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Meet the 13-Year-Old Girls Changing the Sexual Consent Conversation

The two 13-year-old girls changing the conversation about consent

Most parents who ask their kids about their middle school projects probably get an earful on dioramas of the planetary system or poster boards on Charlemagne―but not Tessa Hill's or Lia Valente's parents. Instead, they learned about how their 13-year-old daughters were busy making a documentary about rape culture for an eighth grade assignment.

Heavy subject matter, yes―but not something the girls couldn't handle, and brilliantly at that. Tessa and Lia have now affected real change in the conversation about sexual assault and rape, and particularly how consent plays into it. While working on their documentary for school, the girls realized that educating young adults about what constitutes consent might help prevent future assaults down the road, so they launched a petition to include consent as part of the sex ed curriculum in the province of Ontario. When spoke with Tessa and Lia, the petition had already reached 40,000 signatures since its December 21 launch, prompting the government of Ontario to announce plans to include consent in the sex ed curriculum this fall.

Here, we caught up with Tessa and Lia to hear about their amazingly inspiring middle school project.

You could have chosen any social issue for this media studies project. What made you choose rape culture?

Lia: I think both of us are really passionate about women's rights issues in general, and being 13-year-old girls in a big city, rape culture's just something that we know about. We narrowed it down to rape culture in the media because that's something that comes up a lot with the topic of consent and all these different issues like the Steubenville rape case that happened, and all these different cases of rape and how it's reported in the media.

Within this whole project about rape culture, how did you land on consent as your focus, specifically?

Tessa: Through our interviews with experts and people working in the field of sexual violence counseling and things like that, we talked a lot about rape culture [and in the process] we started talking about creating a consent culture. To end rape culture, we must create a consent culture. It's the opposite of rape culture.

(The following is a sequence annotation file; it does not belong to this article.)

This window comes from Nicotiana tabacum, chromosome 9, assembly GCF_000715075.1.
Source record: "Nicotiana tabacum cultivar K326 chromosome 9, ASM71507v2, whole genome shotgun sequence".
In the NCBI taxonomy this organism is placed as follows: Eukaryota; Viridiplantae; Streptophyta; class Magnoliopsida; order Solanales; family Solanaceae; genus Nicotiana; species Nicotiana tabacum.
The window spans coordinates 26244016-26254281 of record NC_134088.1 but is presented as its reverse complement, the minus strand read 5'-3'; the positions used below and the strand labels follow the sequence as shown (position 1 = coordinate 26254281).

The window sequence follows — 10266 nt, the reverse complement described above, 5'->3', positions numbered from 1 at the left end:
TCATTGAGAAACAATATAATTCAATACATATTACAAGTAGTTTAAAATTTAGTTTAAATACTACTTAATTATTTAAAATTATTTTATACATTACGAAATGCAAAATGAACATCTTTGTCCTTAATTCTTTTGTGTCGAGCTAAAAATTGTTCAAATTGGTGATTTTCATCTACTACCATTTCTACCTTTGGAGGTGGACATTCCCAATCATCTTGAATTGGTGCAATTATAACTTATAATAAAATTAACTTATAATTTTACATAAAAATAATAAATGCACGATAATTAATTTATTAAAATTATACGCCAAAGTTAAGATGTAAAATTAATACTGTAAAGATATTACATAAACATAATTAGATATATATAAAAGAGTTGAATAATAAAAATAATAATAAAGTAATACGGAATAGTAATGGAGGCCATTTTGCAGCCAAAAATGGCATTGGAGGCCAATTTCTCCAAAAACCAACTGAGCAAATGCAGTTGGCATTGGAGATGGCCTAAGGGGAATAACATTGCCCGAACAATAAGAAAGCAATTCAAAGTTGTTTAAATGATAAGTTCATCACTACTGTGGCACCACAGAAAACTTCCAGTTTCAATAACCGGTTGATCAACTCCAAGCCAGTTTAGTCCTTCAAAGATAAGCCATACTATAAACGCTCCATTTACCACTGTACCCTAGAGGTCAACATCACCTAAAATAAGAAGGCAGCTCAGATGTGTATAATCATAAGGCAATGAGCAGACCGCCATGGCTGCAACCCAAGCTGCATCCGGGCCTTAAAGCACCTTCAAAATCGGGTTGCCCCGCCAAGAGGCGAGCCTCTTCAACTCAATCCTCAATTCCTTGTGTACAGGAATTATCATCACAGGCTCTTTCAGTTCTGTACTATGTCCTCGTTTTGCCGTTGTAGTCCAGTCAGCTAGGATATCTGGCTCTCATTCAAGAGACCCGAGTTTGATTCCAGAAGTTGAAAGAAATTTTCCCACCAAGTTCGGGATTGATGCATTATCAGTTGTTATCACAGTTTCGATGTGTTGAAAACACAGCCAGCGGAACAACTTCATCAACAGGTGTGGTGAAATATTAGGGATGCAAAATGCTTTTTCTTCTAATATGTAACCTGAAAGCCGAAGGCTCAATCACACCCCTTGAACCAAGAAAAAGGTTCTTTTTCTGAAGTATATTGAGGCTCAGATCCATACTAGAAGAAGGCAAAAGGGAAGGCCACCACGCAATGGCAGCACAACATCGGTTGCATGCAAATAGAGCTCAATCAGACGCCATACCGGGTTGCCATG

You both seem unusually socially conscious for your age. Do you think your peers share your perspective?

Lia: I think that a lot of people that are educated like us—and we are lucky to know about all these issues—agree with us. Especially girls our age really like the idea of empowerment and feminism and sex positivity. In terms of our campaign, most people our age have been really supportive about putting consent in the curriculum, because there are a lot of people and teens who don't necessarily have the right information or education.

Consent can be so much more complicated than 'no means no.' How can we address that when we're talking about sex?

Tessa: Consent, in a way, can be more than 'no means no' and 'yes means yes.' When you're having sex with someone or you're in a relationship, there are different ways to say yes or no, different verbal ways, but there's also paying attention to the other person's body language. It is a complicated conversation, but we need to talk about other ways of saying yes and no.

[Editor's Note: The girls are aware that one of the biggest challenges to what constitutes consent is the influence of drugs or alcohol. As Lia told the Toronto Sun, "When consent isn't valid — when the other person is under the use of alcohol or drugs —then their consent, even as a verbal yes, isn't valid. People need to learn that."]

The sex ed curriculum was last updated in 1998, before Instagram, Facebook, Snapchat and all these other things. How do you think things need to be different now to reflect that?

Lia: At least for me, one of the reasons I'm so passionate about this issue and creating this campaign is because I don't think healthy relationships or relationships in general are portrayed very well in the media, especially in films and TV shows that are directed towards kids and teens. I think it all goes back to the definitions of masculinity and femininity. It all goes back to that, and these strange ideas that men are supposed to be dominant and they're not supposed to necessarily respect women and girls, and they're supposed to keep going. For some reason in the media that's often seen as romantic if they're kissing and they keep trying even if you say no. I don't think that's acceptable.

Tessa: Social media has definitely changed the game. That's one of the things they're going to change about the curriculum [in addition to the added conversations about consent]. There's going to be stuff about sexting and social media. Of course when you think about it, social media can be seen as a scary place for teenagers in terms of sex and sexting and stuff. But it's also a great place where people can connect and survivors can connect and people can have conversations about sex and consent and changing the conversation, like with certain hashtags we've seen, like #rapedneverreported and #believesurvivors.

What's next for you now that you have a promise from the government to change the sex ed curriculum to include consent?

Lia: We've come a long way, and it's pretty good that we've talked to the [Canadian] premier and we know that consent is going to be in the curriculum. Now we can work more on our documentary. Keeping the discussion about consent going on social media, in schools, and in our homes is really important, because that's a discussion that should be around forever. We should never stop talking about consent.

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